Safety, compliance tech investment can save money down the road

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Fleets must spend money on digitalization, but one has no idea what the failure to use technology for safety and compliance will cost.

If a carrier’s truck is involved in a collision and the back office has missed filing a document, it could be critical in terms of insurance payouts or even nuclear verdicts, said Leanne Drummond, business development manager at CPC Logistics Canada during a panel discussion at a Biz & Breakfast – Safety, Compliance and Insurance in the Trucking Industry event in Milton, Ont., on Oct. 27.

“It’s the easiest thing that you can do. A small investment, huge payoff,” she added.

Panel discussion during Biz & Breakfast event
From left, Marilyn Surber, John Van Geest, John Harrison and Leanne Drummond during a panel discussion at Biz & Breakfast – Safety, Compliance and Insurance in the Trucking Industry, in Milton, Ont. (Photo: Leo Barros)

The compliance and safety landscapes are evolving as things are getting digitized, including job postings, driver applications, qualification management, harsh event monitoring, dash cams, driver scorecards and feedback on performance.

Obtaining driver records electronically has taken away the possibility of counterfeiting, said panelist John Harrison, business analyst at TransRep. New tech should make things easy for the driver, he added.

Technology closes the documentation gap in the back office, especially during an audit, John Van Geest from Seaport Intermodal, told attendees. For example, if a fleet vehicle is involved in an incident, training records will be inspected and documenting training is key for insurance purposes, he added.

Balanced approach

Van Geest expressed concerned about the availability of technology that strips the capacity of a driver to adopt it. “Fleets must be able to balance the benefit to the driver in terms of their personal risk management versus putting technology in the truck that reduces their sense of self,” he said.

Younger drivers are keen on technology, but truckers in their 50s and 60s are more hesitant and see it as an erosion of their skill set, he added.

Moderator Marilyn Surber, transportation leader at Tenstreet warned the wheels can come off if technology is adopted too rapidly.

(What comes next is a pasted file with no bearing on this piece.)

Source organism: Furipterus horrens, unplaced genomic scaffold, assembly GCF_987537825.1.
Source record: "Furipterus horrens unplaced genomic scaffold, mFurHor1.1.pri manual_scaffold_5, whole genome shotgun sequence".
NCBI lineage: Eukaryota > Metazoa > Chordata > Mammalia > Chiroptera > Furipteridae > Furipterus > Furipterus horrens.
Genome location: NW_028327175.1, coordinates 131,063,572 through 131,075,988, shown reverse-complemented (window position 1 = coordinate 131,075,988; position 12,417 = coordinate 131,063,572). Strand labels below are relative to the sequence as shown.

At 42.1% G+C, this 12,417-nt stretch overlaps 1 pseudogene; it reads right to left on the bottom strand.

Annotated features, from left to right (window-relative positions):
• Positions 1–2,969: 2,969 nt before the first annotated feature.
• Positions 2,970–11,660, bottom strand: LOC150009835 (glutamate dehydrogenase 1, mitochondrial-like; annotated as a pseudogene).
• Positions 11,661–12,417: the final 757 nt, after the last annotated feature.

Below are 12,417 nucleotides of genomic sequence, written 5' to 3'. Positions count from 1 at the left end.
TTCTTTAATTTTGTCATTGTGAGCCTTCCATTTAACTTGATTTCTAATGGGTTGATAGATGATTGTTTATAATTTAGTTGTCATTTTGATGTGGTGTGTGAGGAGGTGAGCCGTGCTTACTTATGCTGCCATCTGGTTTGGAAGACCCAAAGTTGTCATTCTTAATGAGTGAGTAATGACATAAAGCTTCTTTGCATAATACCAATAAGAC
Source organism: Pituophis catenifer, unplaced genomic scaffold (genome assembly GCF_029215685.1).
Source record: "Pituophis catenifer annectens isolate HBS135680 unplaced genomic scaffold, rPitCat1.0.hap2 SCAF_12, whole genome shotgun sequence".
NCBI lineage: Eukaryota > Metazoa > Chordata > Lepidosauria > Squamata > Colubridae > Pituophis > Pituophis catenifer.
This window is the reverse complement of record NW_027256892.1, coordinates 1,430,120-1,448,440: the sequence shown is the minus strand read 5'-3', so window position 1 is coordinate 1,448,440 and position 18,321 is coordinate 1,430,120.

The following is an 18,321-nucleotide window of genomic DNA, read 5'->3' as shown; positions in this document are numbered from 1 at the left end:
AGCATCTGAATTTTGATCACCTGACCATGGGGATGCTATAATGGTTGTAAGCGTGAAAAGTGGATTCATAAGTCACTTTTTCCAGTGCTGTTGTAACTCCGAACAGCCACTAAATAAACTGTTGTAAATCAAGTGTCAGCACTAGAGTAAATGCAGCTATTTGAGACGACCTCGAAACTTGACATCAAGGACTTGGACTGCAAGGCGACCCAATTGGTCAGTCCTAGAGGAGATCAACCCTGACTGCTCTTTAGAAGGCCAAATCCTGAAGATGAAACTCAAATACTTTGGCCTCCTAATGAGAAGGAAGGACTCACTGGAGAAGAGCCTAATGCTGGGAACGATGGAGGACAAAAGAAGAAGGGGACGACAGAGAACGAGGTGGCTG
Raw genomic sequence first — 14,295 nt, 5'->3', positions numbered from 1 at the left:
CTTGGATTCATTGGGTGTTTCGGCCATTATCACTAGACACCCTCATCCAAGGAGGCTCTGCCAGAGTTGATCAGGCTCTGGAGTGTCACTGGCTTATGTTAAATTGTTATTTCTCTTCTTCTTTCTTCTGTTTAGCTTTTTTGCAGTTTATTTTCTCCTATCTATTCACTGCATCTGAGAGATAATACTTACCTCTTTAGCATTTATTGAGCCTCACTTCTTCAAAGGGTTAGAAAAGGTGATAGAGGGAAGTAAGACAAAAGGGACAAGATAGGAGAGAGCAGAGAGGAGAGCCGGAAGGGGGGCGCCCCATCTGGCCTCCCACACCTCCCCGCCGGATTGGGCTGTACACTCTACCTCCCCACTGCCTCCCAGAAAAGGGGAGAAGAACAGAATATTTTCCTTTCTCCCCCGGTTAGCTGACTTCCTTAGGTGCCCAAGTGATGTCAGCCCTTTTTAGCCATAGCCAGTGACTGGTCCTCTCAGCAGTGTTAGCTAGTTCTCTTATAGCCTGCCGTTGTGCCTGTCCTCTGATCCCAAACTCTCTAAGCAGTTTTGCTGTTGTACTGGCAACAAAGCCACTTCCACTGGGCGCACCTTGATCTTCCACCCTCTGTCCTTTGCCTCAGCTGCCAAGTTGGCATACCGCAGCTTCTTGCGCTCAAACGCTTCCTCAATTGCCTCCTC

Continuous improvement

Fleets must have a culture that supports the rollout of technology, Drummond said. The driver improvement phase must be continuous, along with feedback, and must become part of their job.

Carriers receive driver pushback when things are not done properly, and employees are shocked with something that has not been part of their job.

Don’t dump tech on drivers, bring it in gradually, advises Harrison. “Have a handle on how it works and improves things and explain benefits and features,” he said. Target the open-minded individuals in the team first, because their enthusiasm can be contagious. Drivers are more likely to go to their fellow truckers than visit the office.

Impact on drivers

Also be aware of how the technology will impact drivers – will it give them extra time or take away their time, else you will have to deal with a lot of angry people.

Van Geest said some fleets consider the Ministry of Transportation the “principal’s office.” If safety managers spend time with officers at an inspection scale, they can take the information back to the fleets about what they are looking for and improve safety.

Fleets should keep an eye on changes in driver age and demographics, including immigrants entering the industry. Coaching must be adjusting to understanding capacity and technology can be used to teach technology. Videos on how to use technology, for example, can be helpful to drivers for whom English is not a first language, Van Geest noted.

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Leo Barros is the associate editor of Today’s Trucking. He has been a journalist for more than two decades, holds a CDL and has worked as a longhaul truck driver. Reach him at

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